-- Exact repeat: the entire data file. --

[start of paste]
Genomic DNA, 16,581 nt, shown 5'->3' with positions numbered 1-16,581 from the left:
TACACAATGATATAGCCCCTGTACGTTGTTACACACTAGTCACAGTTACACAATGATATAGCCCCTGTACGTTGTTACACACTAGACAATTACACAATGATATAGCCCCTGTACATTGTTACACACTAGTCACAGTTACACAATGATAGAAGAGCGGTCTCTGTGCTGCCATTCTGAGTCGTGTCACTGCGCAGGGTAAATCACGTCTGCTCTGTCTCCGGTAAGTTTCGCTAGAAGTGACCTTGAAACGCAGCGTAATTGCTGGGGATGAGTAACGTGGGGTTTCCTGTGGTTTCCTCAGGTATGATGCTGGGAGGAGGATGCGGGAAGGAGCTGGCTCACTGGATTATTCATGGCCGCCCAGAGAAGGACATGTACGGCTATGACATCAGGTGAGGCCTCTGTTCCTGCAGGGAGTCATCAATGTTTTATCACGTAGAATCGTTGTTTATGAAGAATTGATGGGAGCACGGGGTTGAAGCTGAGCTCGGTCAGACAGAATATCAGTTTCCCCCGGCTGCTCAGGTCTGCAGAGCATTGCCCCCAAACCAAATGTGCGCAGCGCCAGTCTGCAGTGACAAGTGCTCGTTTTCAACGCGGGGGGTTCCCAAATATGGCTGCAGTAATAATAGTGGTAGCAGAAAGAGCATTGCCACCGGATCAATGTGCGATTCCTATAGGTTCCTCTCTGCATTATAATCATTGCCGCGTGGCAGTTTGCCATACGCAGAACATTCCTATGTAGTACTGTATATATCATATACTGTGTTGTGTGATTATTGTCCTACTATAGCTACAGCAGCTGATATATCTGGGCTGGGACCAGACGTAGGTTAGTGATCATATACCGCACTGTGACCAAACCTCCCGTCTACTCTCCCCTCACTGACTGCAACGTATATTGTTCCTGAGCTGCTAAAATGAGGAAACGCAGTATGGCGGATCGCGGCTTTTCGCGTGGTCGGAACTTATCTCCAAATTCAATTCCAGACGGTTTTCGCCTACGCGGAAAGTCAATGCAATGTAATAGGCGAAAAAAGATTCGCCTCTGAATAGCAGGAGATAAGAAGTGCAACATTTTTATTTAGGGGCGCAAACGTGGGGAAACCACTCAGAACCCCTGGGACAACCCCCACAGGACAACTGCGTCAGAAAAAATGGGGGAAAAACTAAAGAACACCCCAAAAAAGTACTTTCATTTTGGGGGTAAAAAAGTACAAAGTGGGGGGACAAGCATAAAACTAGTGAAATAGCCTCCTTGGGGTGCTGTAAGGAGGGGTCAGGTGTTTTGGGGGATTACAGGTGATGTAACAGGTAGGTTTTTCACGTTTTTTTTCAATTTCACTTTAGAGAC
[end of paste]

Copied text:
Genomic DNA, 16,581 nt, shown 5'->3' with positions numbered 1-16,581 from the left:
TACACAATGATATAGCCCCTGTACGTTGTTACACACTAGTCACAGTTACACAATGATATAGCCCCTGTACGTTGTTACACACTAGACAATTACACAATGATATAGCCCCTGTACATTGTTACACACTAGTCACAGTTACACAATGATAGAAGAGCGGTCTCTGTGCTGCCATTCTGAGTCGTGTCACTGCGCAGGGTAAATCACGTCTGCTCTGTCTCCGGTAAGTTTCGCTAGAAGTGACCTTGAAACGCAGCGTAATTGCTGGGGATGAGTAACGTGGGGTTTCCTGTGGTTTCCTCAGGTATGATGCTGGGAGGAGGATGCGGGAAGGAGCTGGCTCACTGGATTATTCATGGCCGCCCAGAGAAGGACATGTACGGCTATGACATCAGGTGAGGCCTCTGTTCCTGCAGGGAGTCATCAATGTTTTATCACGTAGAATCGTTGTTTATGAAGAATTGATGGGAGCACGGGGTTGAAGCTGAGCTCGGTCAGACAGAATATCAGTTTCCCCCGGCTGCTCAGGTCTGCAGAGCATTGCCCCCAAACCAAATGTGCGCAGCGCCAGTCTGCAGTGACAAGTGCTCGTTTTCAACGCGGGGGGTTCCCAAATATGGCTGCAGTAATAATAGTGGTAGCAGAAAGAGCATTGCCACCGGATCAATGTGCGATTCCTATAGGTTCCTCTCTGCATTATAATCATTGCCGCGTGGCAGTTTGCCATACGCAGAACATTCCTATGTAGTACTGTATATATCATATACTGTGTTGTGTGATTATTGTCCTACTATAGCTACAGCAGCTGATATATCTGGGCTGGGACCAGACGTAGGTTAGTGATCATATACCGCACTGTGACCAAACCTCCCGTCTACTCTCCCCTCACTGACTGCAACGTATATTGTTCCTGAGCTGCTAAAATGAGGAAACGCAGTATGGCGGATCGCGGCTTTTCGCGTGGTCGGAACTTATCTCCAAATTCAATTCCAGACGGTTTTCGCCTACGCGGAAAGTCAATGCAATGTAATAGGCGAAAAAAGATTCGCCTCTGAATAGCAGGAGATAAGAAGTGCAACATTTTTATTTAGGGGCGCAAACGTGGGGAAACCACTCAGAACCCCTGGGACAACCCCCACAGGACAACTGCGTCAGAAAAAATGGGGGAAAAACTAAAGAACACCCCAAAAAAGTACTTTCATTTTGGGGGTAAAAAAGTACAAAGTGGGGGGACAAGCATAAAACTAGTGAAATAGCCTCCTTGGGGTGCTGTAAGGAGGGGTCAGGTGTTTTGGGGGATTACAGGTGATGTAACAGGTAGGTTTTTCACGTTTTTTTTCAATTTCACTTTAGAGAC